We can imagine the body swinging from a branch that may or may not be creaking under his weight.  We can imagine that the face on his oddly tilted head is all purple with old, deoxygenated blood and that his body may be starting to stiffen a little already…but we don’t know.  The two lines dedicated to JOHN L.’s death don’t include that type of information.  They don’t tell us if the complainant and her husband saw him do it, or whether or not they had a suspicion that he was going to do it.  The call doesn’t tell us whether or not JOHN L. had children at home who may or may not miss him tonight.  Maybe he was saving the children from repeating some of his mistakes by removing his bad example.  Maybe he was tired from a long list of failures and now couldn’t bear to live without the one thing, or person, who had stood behind or beside him through all of those failings.  Maybe…again there is just too much that we aren’t going to know…that we don’t need to know to do our jobs. 

“There’s a body swinging from the complainant’s tree in her back-yard and we need to get our officers over there to get it down so she can have her yard back from that nasty bitch named death.”  Did someone possess those thoughts, maybe, but probably not.  Did our complainant’s morning routine of drinking coffee on her back porch get messed-up by her husband’s friend JOHN L. hanging himself in her tree?  Are the birds still going to alight and sing in the drought-bare tree after the sirens and lights and activity have ‘died’ down?  They probably will.  They’re probably there now, sitting in the upper branches looking down at that bit of frayed, yellow rope or sun-bleached, green garden hose that is still attached to that one limb down there.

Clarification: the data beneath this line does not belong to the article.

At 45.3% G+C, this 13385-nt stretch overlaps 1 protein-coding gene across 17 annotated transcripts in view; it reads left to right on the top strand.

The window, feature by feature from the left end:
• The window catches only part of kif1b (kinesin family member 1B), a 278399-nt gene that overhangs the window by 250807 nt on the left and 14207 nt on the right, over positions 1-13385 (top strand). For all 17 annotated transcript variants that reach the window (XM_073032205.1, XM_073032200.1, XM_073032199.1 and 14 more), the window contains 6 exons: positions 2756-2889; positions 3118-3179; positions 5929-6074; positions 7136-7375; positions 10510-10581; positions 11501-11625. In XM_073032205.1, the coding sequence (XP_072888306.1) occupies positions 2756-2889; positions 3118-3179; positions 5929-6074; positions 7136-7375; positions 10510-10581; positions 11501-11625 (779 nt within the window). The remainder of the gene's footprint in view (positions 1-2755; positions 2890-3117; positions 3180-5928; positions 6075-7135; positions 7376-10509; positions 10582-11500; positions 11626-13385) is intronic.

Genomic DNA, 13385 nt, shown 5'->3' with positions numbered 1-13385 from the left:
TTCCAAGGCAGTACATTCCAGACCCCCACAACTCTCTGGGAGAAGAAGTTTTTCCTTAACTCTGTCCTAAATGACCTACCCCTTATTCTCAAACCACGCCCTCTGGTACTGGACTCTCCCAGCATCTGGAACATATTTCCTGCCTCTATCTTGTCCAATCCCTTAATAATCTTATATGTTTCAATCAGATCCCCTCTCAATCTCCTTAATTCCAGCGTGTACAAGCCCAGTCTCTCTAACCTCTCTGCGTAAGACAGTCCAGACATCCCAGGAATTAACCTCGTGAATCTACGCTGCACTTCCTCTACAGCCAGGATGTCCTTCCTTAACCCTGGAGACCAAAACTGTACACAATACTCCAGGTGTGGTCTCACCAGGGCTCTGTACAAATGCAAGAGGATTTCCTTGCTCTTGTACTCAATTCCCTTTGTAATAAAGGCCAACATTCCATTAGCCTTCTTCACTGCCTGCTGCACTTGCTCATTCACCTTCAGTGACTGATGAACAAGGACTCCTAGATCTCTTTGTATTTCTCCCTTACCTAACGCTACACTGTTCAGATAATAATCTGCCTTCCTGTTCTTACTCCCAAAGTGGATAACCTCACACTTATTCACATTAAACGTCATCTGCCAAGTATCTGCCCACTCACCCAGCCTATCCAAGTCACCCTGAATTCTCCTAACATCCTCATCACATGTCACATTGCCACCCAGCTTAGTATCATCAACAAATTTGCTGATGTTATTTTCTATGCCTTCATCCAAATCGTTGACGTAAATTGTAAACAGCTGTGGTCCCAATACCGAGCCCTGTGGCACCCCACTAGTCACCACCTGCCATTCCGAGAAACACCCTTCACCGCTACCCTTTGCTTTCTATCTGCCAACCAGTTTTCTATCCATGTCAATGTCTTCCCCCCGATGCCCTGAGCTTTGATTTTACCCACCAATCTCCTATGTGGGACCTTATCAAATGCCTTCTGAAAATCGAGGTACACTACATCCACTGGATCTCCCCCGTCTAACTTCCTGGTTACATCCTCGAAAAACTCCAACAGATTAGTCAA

And what about us?  What about the operator who typed the keys for the radio code of the unknown-trouble?  What is that person thinking, right now, about the information they tapped into the computer and sent on its way?  Did they go home and share the story with one of their family members?  Did the Tactical-channel operator who hit the ‘Alert 1’ button to summon the officers go home and mention it to anyone?  Did they think about it while they drove home from another night on the ‘graveyard’ shift?  How about when they stopped at Fry’s to pick-up some milk for their kids’ breakfast?  Did it intrude into their thoughts as they were considering that they could buy two gallons for three dollars even though they only needed one gallon but the sale would end by the time they needed another?  And did they already forget about it by the time they dried off from the shower and climbed into bed?  Was it still in their mind?  Was their heart saddened with the despair that this JOHN L. must have felt as he stepped onto that milk crate or discarded dining-room chair, hooked the noose over his neck, and then kicked the crate or chair out from under his feet?  Did the operator feel that despair?  Did the call-taker have to pause a moment after completing their two-line hot-call to collect themselves after their in-calls button was free again?  Did they think about what the wife might be thinking?  Is she relieved?  Is she sorry?  Could she and JOHN L. have worked things out?  “How am I going to tell the kids?”  Or is it one of those ‘Thank God’ situations?  Is she thanking her guardian-angel for rescuing her and the kids from the monster who hung himself?